Because the real estate market is becoming increasingly complicated, Faught says Realtors are the best "go-to" people that home buyers and sellers should deal with. Not only do Realtors have the professional experience and ongoing and regularly updated training to steer transactions through the multitude of hurdles now in place, they're also the ones who can help those who might be in danger of losing their homes. Foreclosure lists are still growing as low-interest mortgages convert to higher rates that some homeowners can't afford. Foreclosures should be avoided at all costs, Faught says, and Realtors are in the best position to counsel those at risk on how best to handle their dilemma. After all, Realtors have a vested interest in maintaining home values in the communities they serve and in doing what they can to keep homeowners in their homes, even if it means no commission for their service. That can come later when the homeowner's back on his feet financially and decides to trade up to a more expensive property.
Short sales aren't much better and, as Faught points out, aren't "short." In fact, they can take months, even as long as a year as the owner pays what he can while a willing buyer waits out the process. With so many short sales in progress and many financial institutions unable to keep pace, the risk to the seller who thinks he has a buyer is that the sale is scuttled when the buyer finds a better deal and leaves the table. A Realtor with experience in handling short sales can help press the bank for a speedier outcome, saving the seller from losing the property altogether as well as his credit rating.
Faught is treasurer of the prestigious California Association of Realtors and is a candidate for president-elect in that organization's elections in May. If he wins, and so far he has no opposition, he'll be CAR's president in 2013. As an officer, he makes frequent trips to Washington, D.C., to help the CAR and those at the National Association of Realtors (NAR) lobby for (or against) legislation that impacts home sales. Recently, he helped diffuse proposed federal legislation that would have required costly energy-saving, environmentally-friendly retrofits of homes at the point of sale and at considerable added costs to the sellers. In California, he's worked to curtail legislation proposed by the Gov. Jerry Brown administration that would have added $12.5 million in "fees," including special fees on services such as termite and roof inspections, mortgage loan processing and more. So confident was the administration of imposing this fee structure before realizing a two-thirds majority vote in the Legislature wasn't there that the Statehouse is now scrambling on where else to find the $12.5 million it has already programmed into its new budget proposal.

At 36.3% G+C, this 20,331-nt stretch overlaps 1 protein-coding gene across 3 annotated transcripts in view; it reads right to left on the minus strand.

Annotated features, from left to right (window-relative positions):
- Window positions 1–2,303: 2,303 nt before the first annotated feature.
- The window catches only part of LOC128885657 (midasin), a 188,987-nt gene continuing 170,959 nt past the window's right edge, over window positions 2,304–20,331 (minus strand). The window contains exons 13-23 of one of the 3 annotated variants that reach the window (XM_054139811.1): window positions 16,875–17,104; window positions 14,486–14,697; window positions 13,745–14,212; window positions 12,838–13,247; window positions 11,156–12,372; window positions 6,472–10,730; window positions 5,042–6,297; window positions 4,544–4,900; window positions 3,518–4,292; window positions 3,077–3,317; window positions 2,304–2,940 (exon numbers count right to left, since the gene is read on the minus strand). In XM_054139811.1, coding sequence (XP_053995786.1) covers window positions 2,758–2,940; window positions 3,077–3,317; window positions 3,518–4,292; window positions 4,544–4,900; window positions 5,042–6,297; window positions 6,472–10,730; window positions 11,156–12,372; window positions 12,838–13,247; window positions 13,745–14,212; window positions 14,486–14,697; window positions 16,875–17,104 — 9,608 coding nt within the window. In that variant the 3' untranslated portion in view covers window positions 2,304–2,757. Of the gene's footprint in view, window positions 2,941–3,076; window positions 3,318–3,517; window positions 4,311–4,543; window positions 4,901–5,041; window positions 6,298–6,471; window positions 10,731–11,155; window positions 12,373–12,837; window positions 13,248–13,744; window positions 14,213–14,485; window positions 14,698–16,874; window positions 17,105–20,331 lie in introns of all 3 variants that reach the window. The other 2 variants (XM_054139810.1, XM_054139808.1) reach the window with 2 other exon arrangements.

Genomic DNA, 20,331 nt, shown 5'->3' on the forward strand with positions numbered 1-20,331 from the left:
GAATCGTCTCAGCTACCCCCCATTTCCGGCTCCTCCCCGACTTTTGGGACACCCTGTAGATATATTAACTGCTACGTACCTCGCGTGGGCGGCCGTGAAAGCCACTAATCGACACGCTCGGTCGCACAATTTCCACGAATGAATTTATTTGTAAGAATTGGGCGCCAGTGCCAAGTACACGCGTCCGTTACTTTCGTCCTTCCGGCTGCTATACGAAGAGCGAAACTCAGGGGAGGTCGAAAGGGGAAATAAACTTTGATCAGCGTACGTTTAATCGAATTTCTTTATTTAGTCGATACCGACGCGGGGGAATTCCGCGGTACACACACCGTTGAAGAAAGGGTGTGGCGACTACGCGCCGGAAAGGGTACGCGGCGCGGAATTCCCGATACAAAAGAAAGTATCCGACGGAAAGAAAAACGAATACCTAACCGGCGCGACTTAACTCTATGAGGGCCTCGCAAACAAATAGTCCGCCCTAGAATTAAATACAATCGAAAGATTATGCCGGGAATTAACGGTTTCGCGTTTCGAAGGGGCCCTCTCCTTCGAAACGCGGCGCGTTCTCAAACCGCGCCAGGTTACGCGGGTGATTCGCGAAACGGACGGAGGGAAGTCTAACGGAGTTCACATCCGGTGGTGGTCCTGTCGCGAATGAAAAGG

Another concern of Faught's is a plan being advanced by the Obama Administration to take away federal interest loan tax deductions. The cap for these deductions has been set at the $2 million mark for years. Obama wants to lower that threshold to $500,000 and for the taxpayer's primary home only. That lower cap, of course, would affect most homeowners in Pleasanton and in much of California and a few other states which have high housing costs. So far, Faught believes that proposal is on the back burner but it's there for all of us to watch. He also told Realtors that the Feds want to lower to $625,000 from the current $729,000 the amount of mortgages that qualify as conforming loans. Above that, loans would be considered "jumbo," subject to much higher interest rates.
With Faught working the halls of Congress and the Capitol in Sacramento, it's no wonder his remarks drew loud applause from other Realtors who, along with their clients, stand to benefit.